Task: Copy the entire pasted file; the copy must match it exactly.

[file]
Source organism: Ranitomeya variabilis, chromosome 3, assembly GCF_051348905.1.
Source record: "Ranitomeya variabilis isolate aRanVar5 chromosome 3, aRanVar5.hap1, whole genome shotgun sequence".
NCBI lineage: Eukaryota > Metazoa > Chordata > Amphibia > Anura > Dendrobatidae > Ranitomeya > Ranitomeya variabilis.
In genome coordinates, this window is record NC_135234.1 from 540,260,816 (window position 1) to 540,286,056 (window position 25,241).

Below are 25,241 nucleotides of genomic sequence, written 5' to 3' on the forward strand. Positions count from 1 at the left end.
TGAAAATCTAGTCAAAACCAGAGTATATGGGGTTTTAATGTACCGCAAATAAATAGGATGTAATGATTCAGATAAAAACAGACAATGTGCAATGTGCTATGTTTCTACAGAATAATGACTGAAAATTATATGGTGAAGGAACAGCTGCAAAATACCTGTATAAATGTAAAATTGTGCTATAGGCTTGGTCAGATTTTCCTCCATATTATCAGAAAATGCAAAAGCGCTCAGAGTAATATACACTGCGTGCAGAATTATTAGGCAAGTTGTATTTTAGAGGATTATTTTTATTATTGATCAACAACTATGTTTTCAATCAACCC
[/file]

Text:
Source organism: Ranitomeya variabilis, chromosome 3, assembly GCF_051348905.1.
Source record: "Ranitomeya variabilis isolate aRanVar5 chromosome 3, aRanVar5.hap1, whole genome shotgun sequence".
NCBI lineage: Eukaryota > Metazoa > Chordata > Amphibia > Anura > Dendrobatidae > Ranitomeya > Ranitomeya variabilis.
In genome coordinates, this window is record NC_135234.1 from 540,260,816 (window position 1) to 540,286,056 (window position 25,241).

Below are 25,241 nucleotides of genomic sequence, written 5' to 3' on the forward strand. Positions count from 1 at the left end.
TGAAAATCTAGTCAAAACCAGAGTATATGGGGTTTTAATGTACCGCAAATAAATAGGATGTAATGATTCAGATAAAAACAGACAATGTGCAATGTGCTATGTTTCTACAGAATAATGACTGAAAATTATATGGTGAAGGAACAGCTGCAAAATACCTGTATAAATGTAAAATTGTGCTATAGGCTTGGTCAGATTTTCCTCCATATTATCAGAAAATGCAAAAGCGCTCAGAGTAATATACACTGCGTGCAGAATTATTAGGCAAGTTGTATTTTAGAGGATTATTTTTATTATTGATCAACAACTATGTTTTCAATCAACCC